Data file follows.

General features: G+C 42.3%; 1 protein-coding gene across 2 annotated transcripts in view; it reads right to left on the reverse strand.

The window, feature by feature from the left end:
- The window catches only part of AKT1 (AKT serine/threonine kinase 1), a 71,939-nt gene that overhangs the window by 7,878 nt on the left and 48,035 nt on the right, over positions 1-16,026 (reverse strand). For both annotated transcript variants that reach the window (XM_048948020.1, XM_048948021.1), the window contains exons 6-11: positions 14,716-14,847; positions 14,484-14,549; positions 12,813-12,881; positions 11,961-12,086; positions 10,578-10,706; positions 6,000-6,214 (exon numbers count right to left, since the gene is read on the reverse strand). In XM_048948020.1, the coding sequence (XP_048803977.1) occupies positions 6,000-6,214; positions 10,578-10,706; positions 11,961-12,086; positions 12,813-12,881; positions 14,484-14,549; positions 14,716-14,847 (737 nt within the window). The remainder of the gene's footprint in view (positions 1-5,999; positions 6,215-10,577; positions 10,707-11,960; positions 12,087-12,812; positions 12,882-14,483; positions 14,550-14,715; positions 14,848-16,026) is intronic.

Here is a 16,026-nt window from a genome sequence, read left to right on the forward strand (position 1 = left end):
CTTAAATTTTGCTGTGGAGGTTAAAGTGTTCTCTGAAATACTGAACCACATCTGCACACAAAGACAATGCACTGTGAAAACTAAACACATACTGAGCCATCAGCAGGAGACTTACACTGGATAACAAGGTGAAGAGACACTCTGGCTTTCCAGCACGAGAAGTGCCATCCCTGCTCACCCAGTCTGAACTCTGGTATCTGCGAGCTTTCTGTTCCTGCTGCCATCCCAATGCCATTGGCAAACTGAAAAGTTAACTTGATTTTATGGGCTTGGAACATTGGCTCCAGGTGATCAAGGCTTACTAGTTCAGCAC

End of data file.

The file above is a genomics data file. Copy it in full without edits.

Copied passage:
General features: G+C 42.3%; 1 protein-coding gene across 2 annotated transcripts in view; it reads right to left on the reverse strand.

The window, feature by feature from the left end:
- The window catches only part of AKT1 (AKT serine/threonine kinase 1), a 71,939-nt gene that overhangs the window by 7,878 nt on the left and 48,035 nt on the right, over positions 1-16,026 (reverse strand). For both annotated transcript variants that reach the window (XM_048948020.1, XM_048948021.1), the window contains exons 6-11: positions 14,716-14,847; positions 14,484-14,549; positions 12,813-12,881; positions 11,961-12,086; positions 10,578-10,706; positions 6,000-6,214 (exon numbers count right to left, since the gene is read on the reverse strand). In XM_048948020.1, the coding sequence (XP_048803977.1) occupies positions 6,000-6,214; positions 10,578-10,706; positions 11,961-12,086; positions 12,813-12,881; positions 14,484-14,549; positions 14,716-14,847 (737 nt within the window). The remainder of the gene's footprint in view (positions 1-5,999; positions 6,215-10,577; positions 10,707-11,960; positions 12,087-12,812; positions 12,882-14,483; positions 14,550-14,715; positions 14,848-16,026) is intronic.

Here is a 16,026-nt window from a genome sequence, read left to right on the forward strand (position 1 = left end):
CTTAAATTTTGCTGTGGAGGTTAAAGTGTTCTCTGAAATACTGAACCACATCTGCACACAAAGACAATGCACTGTGAAAACTAAACACATACTGAGCCATCAGCAGGAGACTTACACTGGATAACAAGGTGAAGAGACACTCTGGCTTTCCAGCACGAGAAGTGCCATCCCTGCTCACCCAGTCTGAACTCTGGTATCTGCGAGCTTTCTGTTCCTGCTGCCATCCCAATGCCATTGGCAAACTGAAAAGTTAACTTGATTTTATGGGCTTGGAACATTGGCTCCAGGTGATCAAGGCTTACTAGTTCAGCAC